Selection of the appropriate filter product for a given application in your bioprocess is critical, as an incorrect decision at the specification stage may have significant economic, quality and safety implications.
Normal flow filtration (NFF) products, covering a broad spectrum of application needs, are available from vendors in a wide range of membrane types, retention grades, sizes, and formats. Unfortunately, this diversity can also make the selection process a challenge for the inexperienced.
Starting with the end in mind
Installation of a non-sterilizing filter in an application where sterility is required has the potential to create severe problems, and for this reason, sterilizing-grade filtration is often viewed as an automatic selection in many cases.
However, if you opt to install a sterilizing-grade filter stage in an application where it is not truly required, this can significantly impact upon process efficiency, and will demand significant additional resources and expenditures to qualify and operate. Similarly, if you install an improperly sized filter, this will increase the risk of process interruption through blockage if the filter is undersized, or cause product loss through additional hold-up volume if the filter is over-sized.
An understanding of the true process objectives, and how best to achieve these through the use of a suitable filter product is therefore invaluable.
A data-driven selection approach
While it is generally a simple process to select the level of filtration required, selection of specific size, format and ultimately a vendor part-code for a filter product may be more complex. A technical consultation with representatives of your preferred filter vendor is usually advisable when developing a new filtration process.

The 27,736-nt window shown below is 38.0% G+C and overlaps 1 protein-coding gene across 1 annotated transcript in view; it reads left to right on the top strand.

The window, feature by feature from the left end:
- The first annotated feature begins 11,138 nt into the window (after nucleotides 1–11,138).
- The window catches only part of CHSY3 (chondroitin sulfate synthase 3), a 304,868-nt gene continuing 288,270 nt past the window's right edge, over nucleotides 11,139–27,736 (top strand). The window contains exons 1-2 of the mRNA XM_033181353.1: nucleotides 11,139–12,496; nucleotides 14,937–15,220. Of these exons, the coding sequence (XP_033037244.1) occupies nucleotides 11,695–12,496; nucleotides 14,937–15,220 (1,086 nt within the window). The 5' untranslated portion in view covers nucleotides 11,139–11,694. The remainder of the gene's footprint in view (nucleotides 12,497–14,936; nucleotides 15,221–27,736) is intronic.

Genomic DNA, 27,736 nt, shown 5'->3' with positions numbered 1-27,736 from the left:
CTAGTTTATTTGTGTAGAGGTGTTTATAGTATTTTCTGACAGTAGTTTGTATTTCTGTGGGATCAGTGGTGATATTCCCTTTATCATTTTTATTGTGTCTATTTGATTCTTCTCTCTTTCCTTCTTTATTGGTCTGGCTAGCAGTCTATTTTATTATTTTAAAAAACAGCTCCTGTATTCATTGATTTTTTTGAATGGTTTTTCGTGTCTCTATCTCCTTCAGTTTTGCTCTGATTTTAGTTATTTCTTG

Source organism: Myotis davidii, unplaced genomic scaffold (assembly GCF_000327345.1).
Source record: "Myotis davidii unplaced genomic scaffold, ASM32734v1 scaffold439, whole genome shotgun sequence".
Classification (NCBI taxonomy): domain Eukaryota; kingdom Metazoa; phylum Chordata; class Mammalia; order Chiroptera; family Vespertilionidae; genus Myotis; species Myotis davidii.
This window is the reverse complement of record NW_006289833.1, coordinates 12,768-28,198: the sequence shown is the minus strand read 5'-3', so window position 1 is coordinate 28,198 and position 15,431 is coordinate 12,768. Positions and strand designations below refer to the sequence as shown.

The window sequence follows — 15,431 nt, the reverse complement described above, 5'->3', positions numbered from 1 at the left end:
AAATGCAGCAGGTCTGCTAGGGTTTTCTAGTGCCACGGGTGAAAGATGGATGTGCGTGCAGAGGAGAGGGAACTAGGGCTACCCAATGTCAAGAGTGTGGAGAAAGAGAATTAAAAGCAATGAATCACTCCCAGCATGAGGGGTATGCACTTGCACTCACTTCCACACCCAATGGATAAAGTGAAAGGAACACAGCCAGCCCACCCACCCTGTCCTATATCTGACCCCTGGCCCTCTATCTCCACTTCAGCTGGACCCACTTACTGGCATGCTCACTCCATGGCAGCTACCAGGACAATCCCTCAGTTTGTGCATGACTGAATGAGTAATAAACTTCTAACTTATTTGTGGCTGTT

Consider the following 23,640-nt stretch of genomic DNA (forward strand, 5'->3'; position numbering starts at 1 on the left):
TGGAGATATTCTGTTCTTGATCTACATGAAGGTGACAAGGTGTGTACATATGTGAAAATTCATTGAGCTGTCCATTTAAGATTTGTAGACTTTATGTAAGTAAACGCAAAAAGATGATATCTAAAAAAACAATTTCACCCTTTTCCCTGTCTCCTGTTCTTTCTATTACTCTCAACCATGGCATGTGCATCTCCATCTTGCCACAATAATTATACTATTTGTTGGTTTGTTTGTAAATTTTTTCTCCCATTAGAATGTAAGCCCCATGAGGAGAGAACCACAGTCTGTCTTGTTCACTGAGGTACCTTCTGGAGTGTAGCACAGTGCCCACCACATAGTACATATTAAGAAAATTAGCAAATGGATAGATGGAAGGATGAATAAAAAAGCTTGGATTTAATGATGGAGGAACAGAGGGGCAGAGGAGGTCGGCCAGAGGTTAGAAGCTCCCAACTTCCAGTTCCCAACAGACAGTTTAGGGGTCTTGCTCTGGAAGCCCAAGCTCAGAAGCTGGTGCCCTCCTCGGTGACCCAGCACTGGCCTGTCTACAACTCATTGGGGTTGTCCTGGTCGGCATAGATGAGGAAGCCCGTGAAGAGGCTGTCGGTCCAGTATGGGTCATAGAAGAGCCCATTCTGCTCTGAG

If the filtrate from your application will enter a sterile system (for example a bioreactor, vial/syringe or long-term intermediate storage), then you will require a sterilizing-grade filter. Depending upon the physical characteristics of your process solution, a filter such as PROPOR SG may be appropriate or a high-capacity filter such as PROPOR HC if your solution is more difficult to process.
If your application requires retention of a specific diminutive organism, such as the removal of Mycoplasma species from cell growth media, then it might be that a more retentive sterilizing-grade filter such as PROPOR MR is more suitable.
If filtrate from your application will enter a non-sterile system (for example chromatography or short-term intermediate storage), then it is likely that a sterilizing-grade filter is not required. A bioburden reduction filter such as PROPOR BR would typically provide sufficient microbial and particulate control to protect downstream operations.
Once the basic type of filtration required has been determined, you can build upon this decision with further testing or with technical support from the vendor to select a specific filter size and format based upon process parameters and any other critical operating requirements.
At this stage it is good practice to confirm suitability and generate empirical scale-up performance data for the filter selection through additional testing on laboratory-scale or pilot-scale processes. If appropriate, some elements of process filter validation may also be incorporated into these studies in order to expedite completion of your project. A reputable filtration vendor will be capable of assisting in the design and performance of much of this testing.
If you're setting up a new NFF process step and considering taking a QbD approach, watch our latest webinar Application of QbD Concepts to a Final Sterile Filtration